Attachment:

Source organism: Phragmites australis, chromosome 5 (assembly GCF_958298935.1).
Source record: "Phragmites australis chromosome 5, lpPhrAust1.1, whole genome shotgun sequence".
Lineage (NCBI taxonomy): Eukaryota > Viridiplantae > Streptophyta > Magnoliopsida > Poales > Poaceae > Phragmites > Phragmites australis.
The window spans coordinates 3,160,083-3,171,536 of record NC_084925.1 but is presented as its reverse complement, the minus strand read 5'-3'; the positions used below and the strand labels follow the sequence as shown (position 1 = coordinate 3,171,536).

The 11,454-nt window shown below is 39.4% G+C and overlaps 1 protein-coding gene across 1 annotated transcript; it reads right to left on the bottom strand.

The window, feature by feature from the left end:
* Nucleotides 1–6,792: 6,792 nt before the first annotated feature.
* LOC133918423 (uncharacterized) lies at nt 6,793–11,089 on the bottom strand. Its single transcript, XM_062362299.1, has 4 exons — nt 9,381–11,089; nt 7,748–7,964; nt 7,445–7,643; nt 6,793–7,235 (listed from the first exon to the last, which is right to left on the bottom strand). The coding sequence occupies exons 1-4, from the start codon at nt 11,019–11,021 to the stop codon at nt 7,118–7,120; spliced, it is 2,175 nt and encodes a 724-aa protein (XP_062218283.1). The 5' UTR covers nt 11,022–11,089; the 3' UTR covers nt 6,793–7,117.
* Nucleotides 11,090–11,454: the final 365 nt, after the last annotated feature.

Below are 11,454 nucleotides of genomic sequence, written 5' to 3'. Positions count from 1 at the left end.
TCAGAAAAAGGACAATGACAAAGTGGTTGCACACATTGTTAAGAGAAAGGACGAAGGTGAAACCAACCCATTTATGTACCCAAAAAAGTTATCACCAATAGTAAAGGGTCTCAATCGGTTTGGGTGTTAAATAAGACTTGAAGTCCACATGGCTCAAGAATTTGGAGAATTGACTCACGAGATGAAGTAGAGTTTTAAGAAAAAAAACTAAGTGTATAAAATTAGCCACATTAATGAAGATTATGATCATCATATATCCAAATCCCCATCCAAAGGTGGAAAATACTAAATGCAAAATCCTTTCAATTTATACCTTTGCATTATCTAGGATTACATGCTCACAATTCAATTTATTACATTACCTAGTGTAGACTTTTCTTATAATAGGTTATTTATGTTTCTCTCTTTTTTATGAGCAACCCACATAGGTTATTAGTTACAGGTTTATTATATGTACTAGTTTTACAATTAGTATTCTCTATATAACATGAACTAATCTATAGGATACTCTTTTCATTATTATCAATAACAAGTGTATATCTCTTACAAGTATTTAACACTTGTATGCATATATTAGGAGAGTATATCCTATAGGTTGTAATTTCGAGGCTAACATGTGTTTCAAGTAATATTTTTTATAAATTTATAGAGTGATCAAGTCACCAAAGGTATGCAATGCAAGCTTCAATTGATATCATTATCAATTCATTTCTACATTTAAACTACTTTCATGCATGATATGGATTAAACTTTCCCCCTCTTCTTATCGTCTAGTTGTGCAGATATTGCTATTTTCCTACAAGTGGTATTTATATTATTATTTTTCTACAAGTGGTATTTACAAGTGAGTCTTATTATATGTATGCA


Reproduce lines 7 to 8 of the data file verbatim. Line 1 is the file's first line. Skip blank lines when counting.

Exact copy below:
* Nucleotides 1–6,792: 6,792 nt before the first annotated feature.
* LOC133918423 (uncharacterized) lies at nt 6,793–11,089 on the bottom strand. Its single transcript, XM_062362299.1, has 4 exons — nt 9,381–11,089; nt 7,748–7,964; nt 7,445–7,643; nt 6,793–7,235 (listed from the first exon to the last, which is right to left on the bottom strand). The coding sequence occupies exons 1-4, from the start codon at nt 11,019–11,021 to the stop codon at nt 7,118–7,120; spliced, it is 2,175 nt and encodes a 724-aa protein (XP_062218283.1). The 5' UTR covers nt 11,022–11,089; the 3' UTR covers nt 6,793–7,117.